After a successful finish you’re given the option to replay with a harder difficulty. I’m not hanging on to Skyward Sword so much for the extra challenge of that harder mode, but more because I think my daughter would enjoy playing it someday and it’s nice to have a game like that in my collection.

The Last Story

My last round-up covered the excellent Japanese RPG Xenoblade Chronicles and as much as I’d like to say that the second in a series of three Japanese RPGs to get European localisation is another quality title, I’m afraid I cannot.

I put over 140 hours into Xenoblade Chronicles, but less than 20 hours into The Last Story I threw in the towel. It wasn’t because of the voice acting, which was excellent (the audio being limited to English dub will disappoint purists) and it wasn’t because of the novel realtime combat system. I couldn’t complain about the visuals or the soundtrack either. The Last Story is an extremely slick-looking Wii title, with flashy menus and visual effects. The soundtrack is cinematic and also of high quality. In fact everything about this game makes it seem like it could be on-par with or even exceed Xenoblade Chronicles, but for one key factor: it’s a story game without an interesting story.

Unlike Xenoblade’s high-concept setting on the body of a dead god and surprisingly deep metaphysics, The Last Story is a more conventional sword and sorcery tale. As with Xenoblade Chronicles it features the totally overdone “chosen one” for a main character, but there’s just not as much to do and the story doesn’t really seem to go anywhere. The villains are obvious and the conflict just isn’t compelling. The first time I hit a tough boss battle, it was only a few attempts at beating it before I realised I just wasn’t interested in seeing what happened next.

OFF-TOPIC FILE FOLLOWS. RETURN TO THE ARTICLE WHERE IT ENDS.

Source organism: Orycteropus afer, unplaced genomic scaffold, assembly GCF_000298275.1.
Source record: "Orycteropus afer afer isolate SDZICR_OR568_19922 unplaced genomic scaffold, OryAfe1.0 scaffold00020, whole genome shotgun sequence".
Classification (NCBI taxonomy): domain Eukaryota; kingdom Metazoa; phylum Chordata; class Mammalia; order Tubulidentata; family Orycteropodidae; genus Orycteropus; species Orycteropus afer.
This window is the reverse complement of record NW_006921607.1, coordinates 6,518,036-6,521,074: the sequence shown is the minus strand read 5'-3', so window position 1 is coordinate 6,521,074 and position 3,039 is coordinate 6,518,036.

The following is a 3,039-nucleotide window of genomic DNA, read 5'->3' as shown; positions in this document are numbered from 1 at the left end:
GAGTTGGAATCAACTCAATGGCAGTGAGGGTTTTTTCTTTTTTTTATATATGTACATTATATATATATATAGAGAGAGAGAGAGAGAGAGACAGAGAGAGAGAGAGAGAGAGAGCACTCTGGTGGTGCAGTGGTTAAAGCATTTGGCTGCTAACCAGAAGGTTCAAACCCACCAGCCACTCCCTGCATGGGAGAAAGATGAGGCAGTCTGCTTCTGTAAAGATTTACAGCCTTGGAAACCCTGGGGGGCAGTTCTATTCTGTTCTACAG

Aside from the limited settings to explore (I’ll warrant the city you can run about in is large), it’s the linearity that gets me. I accept that the story overall is going to go a certain way, but honestly why give me two dialogue options at key points in the game only to have a response to one of them end up effectively being “actually you want to pick the other one.” Seriously what’s the point of that, other than to present the false illusion of choice and waste my time? Added to a rather small collection of side quests, I often felt that the story was only plodding along to give me the feeling I was getting my money’s worth. As I’ve said about the Resident Evil games: if you have a short story to tell, tell it well and make it worth repeating; don’t pad it out and make it feel like the reader (or player) is investing a lot of time for minimal payoff.

If you’re such a massive fan of the genre you feel that you must play them all or if you want to support localisation efforts by buying every niche Japanese title Nintendo publishes, go ahead, but I’d rather replay Xenoblade Chronicles or Skyward Sword instead.

Williams Pinball Classics

It’s probably safe to say that when it comes to retro-gaming nothing hooks me more than a quality video pinball game. Farsight Studios are the “Kings of Pin” for doing re-creations of actual pinball machines from yesteryear – their ongoing mission being to keep these artistic marvels alive into the 21st century.

System 3 took their sweet time bringing this to British shores; I think by the time it popped through the mail slot in August 2011 I had waited a total of 3-1/2 years since the original American release! Needless to say the wait was well worth it. Not only are Williams the creators of the best pinball tables of the 80s-90s (in my not-so-humble opinion), but this collection manages to address a lot of issues from the Gottlieb collection which preceded it as a system launch title.